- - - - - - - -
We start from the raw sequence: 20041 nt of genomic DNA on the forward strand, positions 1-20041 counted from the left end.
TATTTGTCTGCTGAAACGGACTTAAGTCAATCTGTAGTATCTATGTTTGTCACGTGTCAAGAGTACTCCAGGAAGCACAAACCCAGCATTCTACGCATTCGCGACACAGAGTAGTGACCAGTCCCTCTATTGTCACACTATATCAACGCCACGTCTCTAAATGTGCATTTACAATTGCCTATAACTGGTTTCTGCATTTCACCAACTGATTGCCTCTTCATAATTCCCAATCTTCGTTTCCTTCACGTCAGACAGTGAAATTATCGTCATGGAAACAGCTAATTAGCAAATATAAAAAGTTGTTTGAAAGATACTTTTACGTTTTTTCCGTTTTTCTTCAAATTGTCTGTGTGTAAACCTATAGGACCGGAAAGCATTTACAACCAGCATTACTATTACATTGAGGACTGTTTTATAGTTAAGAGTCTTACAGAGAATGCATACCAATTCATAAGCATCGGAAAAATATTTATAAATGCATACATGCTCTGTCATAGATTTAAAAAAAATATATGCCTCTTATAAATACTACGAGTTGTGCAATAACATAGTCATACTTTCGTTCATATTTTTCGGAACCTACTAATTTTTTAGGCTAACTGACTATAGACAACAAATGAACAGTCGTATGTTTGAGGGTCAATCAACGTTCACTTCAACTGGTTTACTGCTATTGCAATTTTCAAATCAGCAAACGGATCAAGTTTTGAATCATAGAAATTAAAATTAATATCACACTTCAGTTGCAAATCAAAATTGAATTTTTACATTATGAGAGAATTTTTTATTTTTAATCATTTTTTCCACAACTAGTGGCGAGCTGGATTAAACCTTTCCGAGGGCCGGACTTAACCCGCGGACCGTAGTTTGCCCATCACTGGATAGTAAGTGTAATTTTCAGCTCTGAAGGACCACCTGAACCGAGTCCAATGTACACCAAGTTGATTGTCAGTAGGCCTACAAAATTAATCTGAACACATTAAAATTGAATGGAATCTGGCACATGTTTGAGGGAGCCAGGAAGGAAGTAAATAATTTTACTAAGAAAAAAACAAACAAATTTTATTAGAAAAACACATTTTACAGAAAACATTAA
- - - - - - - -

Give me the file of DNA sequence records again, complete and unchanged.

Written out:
We start from the raw sequence: 20041 nt of genomic DNA on the forward strand, positions 1-20041 counted from the left end.
TATTTGTCTGCTGAAACGGACTTAAGTCAATCTGTAGTATCTATGTTTGTCACGTGTCAAGAGTACTCCAGGAAGCACAAACCCAGCATTCTACGCATTCGCGACACAGAGTAGTGACCAGTCCCTCTATTGTCACACTATATCAACGCCACGTCTCTAAATGTGCATTTACAATTGCCTATAACTGGTTTCTGCATTTCACCAACTGATTGCCTCTTCATAATTCCCAATCTTCGTTTCCTTCACGTCAGACAGTGAAATTATCGTCATGGAAACAGCTAATTAGCAAATATAAAAAGTTGTTTGAAAGATACTTTTACGTTTTTTCCGTTTTTCTTCAAATTGTCTGTGTGTAAACCTATAGGACCGGAAAGCATTTACAACCAGCATTACTATTACATTGAGGACTGTTTTATAGTTAAGAGTCTTACAGAGAATGCATACCAATTCATAAGCATCGGAAAAATATTTATAAATGCATACATGCTCTGTCATAGATTTAAAAAAAATATATGCCTCTTATAAATACTACGAGTTGTGCAATAACATAGTCATACTTTCGTTCATATTTTTCGGAACCTACTAATTTTTTAGGCTAACTGACTATAGACAACAAATGAACAGTCGTATGTTTGAGGGTCAATCAACGTTCACTTCAACTGGTTTACTGCTATTGCAATTTTCAAATCAGCAAACGGATCAAGTTTTGAATCATAGAAATTAAAATTAATATCACACTTCAGTTGCAAATCAAAATTGAATTTTTACATTATGAGAGAATTTTTTATTTTTAATCATTTTTTCCACAACTAGTGGCGAGCTGGATTAAACCTTTCCGAGGGCCGGACTTAACCCGCGGACCGTAGTTTGCCCATCACTGGATAGTAAGTGTAATTTTCAGCTCTGAAGGACCACCTGAACCGAGTCCAATGTACACCAAGTTGATTGTCAGTAGGCCTACAAAATTAATCTGAACACATTAAAATTGAATGGAATCTGGCACATGTTTGAGGGAGCCAGGAAGGAAGTAAATAATTTTACTAAGAAAAAAACAAACAAATTTTATTAGAAAAACACATTTTACAGAAAACATTAA